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Doctor reveals two vital steps for speeding up metabolism

Doctor reveals two vital steps for speeding up metabolism Illustrative photo (Photo: Freepik.com)
Author: Daria Shekina

The phenomenon of metabolic slowdown often manifests itself when the efficiency of muscle work increases at low-intensity loads. In other words, a person burns less energy than usual during activities such as walking or other low-intensity work.

How to speed up metabolism is explained by dietitian Oleg Shvets.

What to know about metabolism

This mechanism emerged during evolution, protecting humans from hunger. It helps conserve energy but simultaneously makes losing weight and maintaining results difficult.

Weight loss is accompanied by a decrease in TEE (total energy expenditure). To counteract this effect, one should increase active muscle activity to expend more energy. It's also important to try to increase muscle mass because more muscles perform more intense work.

Metabolism can be regulated and accelerated. The easiest thing to change and have the most control over in our bodies is PAEE (physical activity energy expenditure).

Muscles need anabolic power—a stimulus for recovery and muscle mass growth. This is provided by consuming beneficial protein sources such as lean chicken, fish, beef, and eggs, as well as whole grains, beans, nuts, tofu, and dairy products.

Older people over 60 need more protein for muscle mass formation than younger people.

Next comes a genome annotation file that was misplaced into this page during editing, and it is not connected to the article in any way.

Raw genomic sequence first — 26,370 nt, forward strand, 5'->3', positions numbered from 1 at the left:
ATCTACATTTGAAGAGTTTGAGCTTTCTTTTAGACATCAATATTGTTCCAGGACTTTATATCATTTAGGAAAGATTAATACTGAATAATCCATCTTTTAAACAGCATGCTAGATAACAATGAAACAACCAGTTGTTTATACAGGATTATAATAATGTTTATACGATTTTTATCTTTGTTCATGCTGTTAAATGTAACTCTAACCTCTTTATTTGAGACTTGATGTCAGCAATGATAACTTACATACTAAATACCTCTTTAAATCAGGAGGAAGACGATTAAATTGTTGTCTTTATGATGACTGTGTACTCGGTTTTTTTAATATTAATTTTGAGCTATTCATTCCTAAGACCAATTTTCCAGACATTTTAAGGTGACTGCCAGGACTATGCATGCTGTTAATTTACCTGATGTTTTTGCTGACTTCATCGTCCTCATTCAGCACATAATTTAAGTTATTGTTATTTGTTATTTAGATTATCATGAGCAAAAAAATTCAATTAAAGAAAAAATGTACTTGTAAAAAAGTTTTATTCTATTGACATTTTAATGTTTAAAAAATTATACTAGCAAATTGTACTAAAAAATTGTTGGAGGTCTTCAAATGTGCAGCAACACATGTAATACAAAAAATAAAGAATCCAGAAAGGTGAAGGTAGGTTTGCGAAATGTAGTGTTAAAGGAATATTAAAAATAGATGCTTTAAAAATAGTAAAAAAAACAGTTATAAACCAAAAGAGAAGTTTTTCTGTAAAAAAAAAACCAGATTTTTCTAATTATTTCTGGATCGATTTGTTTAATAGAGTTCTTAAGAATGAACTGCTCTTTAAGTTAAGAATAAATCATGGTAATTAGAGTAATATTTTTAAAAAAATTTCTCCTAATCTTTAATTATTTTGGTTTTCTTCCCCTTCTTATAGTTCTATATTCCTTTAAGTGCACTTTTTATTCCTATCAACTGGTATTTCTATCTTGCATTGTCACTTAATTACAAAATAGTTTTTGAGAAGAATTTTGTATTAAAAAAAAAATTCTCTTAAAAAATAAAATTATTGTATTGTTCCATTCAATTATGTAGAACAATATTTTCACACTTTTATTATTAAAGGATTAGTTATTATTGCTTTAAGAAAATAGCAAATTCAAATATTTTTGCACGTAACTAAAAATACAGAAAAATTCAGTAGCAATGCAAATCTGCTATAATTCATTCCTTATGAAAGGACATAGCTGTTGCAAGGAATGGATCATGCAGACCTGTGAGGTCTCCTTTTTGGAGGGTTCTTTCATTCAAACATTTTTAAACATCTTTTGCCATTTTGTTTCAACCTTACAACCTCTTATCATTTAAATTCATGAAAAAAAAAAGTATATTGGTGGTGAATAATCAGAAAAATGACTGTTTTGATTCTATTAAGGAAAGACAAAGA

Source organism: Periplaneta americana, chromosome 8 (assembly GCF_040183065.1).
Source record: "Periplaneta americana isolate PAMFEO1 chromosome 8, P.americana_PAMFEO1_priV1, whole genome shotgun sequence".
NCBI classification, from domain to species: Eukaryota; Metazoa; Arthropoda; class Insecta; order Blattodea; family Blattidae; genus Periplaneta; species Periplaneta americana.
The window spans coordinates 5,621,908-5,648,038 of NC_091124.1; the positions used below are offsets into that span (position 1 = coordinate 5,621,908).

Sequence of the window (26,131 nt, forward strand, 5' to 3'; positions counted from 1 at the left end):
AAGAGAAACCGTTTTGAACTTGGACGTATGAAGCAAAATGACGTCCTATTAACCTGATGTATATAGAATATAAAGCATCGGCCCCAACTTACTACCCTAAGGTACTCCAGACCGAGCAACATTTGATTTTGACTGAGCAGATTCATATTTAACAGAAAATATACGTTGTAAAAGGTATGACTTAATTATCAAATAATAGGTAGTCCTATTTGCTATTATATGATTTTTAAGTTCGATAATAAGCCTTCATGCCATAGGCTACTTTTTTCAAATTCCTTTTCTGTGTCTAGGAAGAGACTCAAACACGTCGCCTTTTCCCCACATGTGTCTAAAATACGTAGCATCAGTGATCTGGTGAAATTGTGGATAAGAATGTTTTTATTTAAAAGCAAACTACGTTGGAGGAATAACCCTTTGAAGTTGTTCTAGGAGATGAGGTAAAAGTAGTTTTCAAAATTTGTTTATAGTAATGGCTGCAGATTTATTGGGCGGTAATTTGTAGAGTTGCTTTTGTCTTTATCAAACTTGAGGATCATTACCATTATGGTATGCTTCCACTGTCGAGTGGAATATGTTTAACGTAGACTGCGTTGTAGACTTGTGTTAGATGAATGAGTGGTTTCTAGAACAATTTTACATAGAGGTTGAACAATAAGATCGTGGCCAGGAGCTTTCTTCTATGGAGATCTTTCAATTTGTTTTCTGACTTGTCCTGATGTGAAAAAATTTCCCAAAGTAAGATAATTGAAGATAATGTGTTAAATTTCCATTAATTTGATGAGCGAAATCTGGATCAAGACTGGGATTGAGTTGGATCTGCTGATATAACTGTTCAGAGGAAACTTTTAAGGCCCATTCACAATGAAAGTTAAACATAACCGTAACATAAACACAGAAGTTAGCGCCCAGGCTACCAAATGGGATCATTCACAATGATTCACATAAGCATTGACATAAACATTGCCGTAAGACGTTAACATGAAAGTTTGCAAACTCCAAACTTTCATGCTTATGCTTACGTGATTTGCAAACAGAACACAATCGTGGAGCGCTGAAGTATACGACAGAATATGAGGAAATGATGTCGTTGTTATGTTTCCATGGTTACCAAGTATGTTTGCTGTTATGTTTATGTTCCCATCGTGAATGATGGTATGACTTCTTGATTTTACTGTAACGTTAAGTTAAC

How to speed up metabolism

The natural aging process leads to sarcopenia (loss of muscle mass). This results in muscles losing the ability to use protein and amino acids to repair damaged tissue. Research shows that older adults need to consume between 1.2 to 1.5 grams of protein per kilogram of body weight per day, while young people need 0.8 grams per kg.

Obesity is often caused by consuming large amounts of ultra-processed foods, leading to weight gain. Weight loss through diet, exercise, and medication works, but this weight loss is also accompanied by a decrease in TEE.

During weight loss, fat mass is primarily lost. Depending on the level of protein consumption and training, 20-50% of the total weight loss is muscle loss. Thus, high-protein diets and strength training may be beneficial for maintaining muscle mass and counteracting the decrease in TEE by supporting energy expenditure.

For older adults, an additional factor is the inability of muscles to use protein as an anabolic agent to protect muscle mass, requiring a higher protein intake.

When people lose weight, consuming protein and performing strength training exercises can speed up metabolism.

It's important to include strength and cardio training in your routine. If you find it difficult to train alone, go to the gym. If you prefer to train alone, choose biking or home workouts.

The best and healthiest way to maintain a high metabolism is to consume healthy lean proteins and exercise. It is recommended to engage in 30-60 minutes of moderate to intense physical activity at least 5 times a week, as well as 20 minutes of strength training exercises targeting the arms, legs, and torso 2-3 times a week.

Earlier, we wrote about what to eat to stay healthy.

Read also about the unexpected factor that triggers weight gain.